June 22, 1989: Shakespeare, King John

The Pit, Barbican Royal Shakespeare Company

A very fine interpretation of the play. Nicholas Woodeson as King John and David Morrissey as the Bastard Faulconbridge especially good. Costumes a ragged miscellany pulled from the depths of the stores, and telling us vividly that the world is catch-as-catch-can. Very lucid direction by Deborah Warner: dozens of ladders placed against the back scene showed us the siege of  Angiers and, by extended metaphor, the siege of the world. Faulconbridge’s early, disillusioned speech about “commodity” effectively places the play and the production — we see the Bastard’s progress from inexperienced enthusiasm to early disillusionment to a final sense of what the stakes are for living, individually and nationally. Some of the best acting I’ve yet seen the RSC do. Robert Demeger as Herbert also very fine. Ralph Fiennes a very polished Dauphin, as he was also as Henry VI in The Plantagenets.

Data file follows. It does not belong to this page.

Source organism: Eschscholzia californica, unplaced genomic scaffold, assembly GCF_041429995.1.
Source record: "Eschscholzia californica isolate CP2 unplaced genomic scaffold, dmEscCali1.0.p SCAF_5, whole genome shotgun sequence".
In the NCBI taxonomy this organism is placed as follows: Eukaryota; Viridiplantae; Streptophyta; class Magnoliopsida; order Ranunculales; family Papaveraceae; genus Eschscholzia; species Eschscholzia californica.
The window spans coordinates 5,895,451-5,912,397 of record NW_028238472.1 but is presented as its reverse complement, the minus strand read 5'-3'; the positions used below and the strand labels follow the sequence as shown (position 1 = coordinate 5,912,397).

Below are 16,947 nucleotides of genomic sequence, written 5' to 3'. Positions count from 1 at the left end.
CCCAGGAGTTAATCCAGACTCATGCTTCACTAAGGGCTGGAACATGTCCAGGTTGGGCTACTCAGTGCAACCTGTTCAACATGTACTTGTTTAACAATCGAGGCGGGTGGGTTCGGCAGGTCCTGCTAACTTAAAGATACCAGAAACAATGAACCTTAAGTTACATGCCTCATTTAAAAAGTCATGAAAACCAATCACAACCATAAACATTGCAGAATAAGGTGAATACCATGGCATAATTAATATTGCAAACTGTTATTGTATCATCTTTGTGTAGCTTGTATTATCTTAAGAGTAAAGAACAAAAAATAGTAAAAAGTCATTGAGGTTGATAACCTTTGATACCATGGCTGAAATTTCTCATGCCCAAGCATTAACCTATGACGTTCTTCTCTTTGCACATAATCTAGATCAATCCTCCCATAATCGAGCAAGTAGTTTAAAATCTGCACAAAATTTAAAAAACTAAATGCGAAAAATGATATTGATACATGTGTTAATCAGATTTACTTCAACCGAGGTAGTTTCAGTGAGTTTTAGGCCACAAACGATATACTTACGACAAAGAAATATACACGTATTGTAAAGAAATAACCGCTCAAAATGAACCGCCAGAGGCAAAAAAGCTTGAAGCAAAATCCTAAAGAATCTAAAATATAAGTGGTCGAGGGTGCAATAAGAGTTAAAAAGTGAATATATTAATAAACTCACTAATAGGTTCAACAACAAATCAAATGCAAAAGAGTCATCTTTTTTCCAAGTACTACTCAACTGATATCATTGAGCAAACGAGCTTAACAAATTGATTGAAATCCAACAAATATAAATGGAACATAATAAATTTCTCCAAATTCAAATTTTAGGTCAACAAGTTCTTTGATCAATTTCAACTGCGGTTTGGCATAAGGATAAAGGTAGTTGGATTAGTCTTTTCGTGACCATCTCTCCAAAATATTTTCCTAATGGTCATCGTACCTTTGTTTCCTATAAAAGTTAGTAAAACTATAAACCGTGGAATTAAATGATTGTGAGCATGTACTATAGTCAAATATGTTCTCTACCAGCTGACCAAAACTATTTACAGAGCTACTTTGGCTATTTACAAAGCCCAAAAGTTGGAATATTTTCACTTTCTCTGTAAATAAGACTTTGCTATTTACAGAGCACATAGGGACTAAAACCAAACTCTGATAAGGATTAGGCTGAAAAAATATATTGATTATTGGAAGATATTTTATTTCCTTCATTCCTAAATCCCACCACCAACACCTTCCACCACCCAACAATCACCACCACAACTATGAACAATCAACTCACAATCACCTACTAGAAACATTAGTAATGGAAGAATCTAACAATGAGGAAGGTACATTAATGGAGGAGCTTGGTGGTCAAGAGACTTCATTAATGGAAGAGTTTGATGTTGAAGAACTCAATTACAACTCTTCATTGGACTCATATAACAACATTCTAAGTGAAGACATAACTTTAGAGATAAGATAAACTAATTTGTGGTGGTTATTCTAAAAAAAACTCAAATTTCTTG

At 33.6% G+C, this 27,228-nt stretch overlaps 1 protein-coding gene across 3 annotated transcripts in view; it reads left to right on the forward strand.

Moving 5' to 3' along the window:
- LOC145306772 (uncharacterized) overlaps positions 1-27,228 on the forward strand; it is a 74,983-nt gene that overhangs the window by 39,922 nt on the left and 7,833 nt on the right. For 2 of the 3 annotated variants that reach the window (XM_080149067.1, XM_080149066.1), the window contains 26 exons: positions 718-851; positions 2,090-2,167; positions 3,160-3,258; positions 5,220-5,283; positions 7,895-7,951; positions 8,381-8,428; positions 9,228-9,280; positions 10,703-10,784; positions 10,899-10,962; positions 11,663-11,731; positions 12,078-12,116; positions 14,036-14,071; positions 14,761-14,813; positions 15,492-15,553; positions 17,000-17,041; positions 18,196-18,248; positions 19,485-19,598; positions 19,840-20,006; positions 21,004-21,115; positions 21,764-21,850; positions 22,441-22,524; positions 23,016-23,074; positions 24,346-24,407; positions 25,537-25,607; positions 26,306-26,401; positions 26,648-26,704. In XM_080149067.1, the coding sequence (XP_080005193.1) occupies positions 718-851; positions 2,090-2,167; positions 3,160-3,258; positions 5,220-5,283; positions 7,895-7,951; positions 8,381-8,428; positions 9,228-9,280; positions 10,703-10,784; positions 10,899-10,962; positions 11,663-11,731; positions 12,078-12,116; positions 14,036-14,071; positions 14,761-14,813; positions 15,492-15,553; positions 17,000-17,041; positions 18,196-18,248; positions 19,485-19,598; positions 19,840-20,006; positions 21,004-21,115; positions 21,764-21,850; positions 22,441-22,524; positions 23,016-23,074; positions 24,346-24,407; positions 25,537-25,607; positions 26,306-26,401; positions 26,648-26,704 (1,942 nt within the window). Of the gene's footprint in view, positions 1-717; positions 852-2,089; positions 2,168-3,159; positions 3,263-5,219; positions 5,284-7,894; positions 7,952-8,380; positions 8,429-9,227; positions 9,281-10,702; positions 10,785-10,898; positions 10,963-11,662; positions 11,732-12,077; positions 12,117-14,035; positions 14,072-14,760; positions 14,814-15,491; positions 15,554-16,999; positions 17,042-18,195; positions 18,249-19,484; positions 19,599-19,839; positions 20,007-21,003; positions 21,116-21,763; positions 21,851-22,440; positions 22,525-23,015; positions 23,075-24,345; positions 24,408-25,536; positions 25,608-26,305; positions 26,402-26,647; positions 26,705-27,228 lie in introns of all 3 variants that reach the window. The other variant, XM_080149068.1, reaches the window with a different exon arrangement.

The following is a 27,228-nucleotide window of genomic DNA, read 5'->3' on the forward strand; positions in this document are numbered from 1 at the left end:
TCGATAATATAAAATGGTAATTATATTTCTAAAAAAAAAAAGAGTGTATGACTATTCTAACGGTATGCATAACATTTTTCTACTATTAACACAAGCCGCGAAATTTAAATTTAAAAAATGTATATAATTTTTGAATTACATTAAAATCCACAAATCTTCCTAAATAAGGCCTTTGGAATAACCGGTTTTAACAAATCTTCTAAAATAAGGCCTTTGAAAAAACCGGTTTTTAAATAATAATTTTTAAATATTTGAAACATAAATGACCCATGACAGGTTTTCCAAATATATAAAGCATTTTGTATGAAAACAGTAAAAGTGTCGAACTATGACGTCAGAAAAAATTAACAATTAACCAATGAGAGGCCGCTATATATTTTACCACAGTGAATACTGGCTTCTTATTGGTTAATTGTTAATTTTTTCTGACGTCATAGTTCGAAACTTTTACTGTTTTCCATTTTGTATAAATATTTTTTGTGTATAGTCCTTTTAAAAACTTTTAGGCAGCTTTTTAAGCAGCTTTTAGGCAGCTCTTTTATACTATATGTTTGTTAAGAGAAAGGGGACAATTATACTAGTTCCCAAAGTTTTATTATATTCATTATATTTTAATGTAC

Icon for the Creative Commons Attribution 4.0 International License

An American Playgoer in London by Joseph Donohue is licensed under a Creative Commons Attribution 4.0 International License, except where otherwise noted.

Share This Book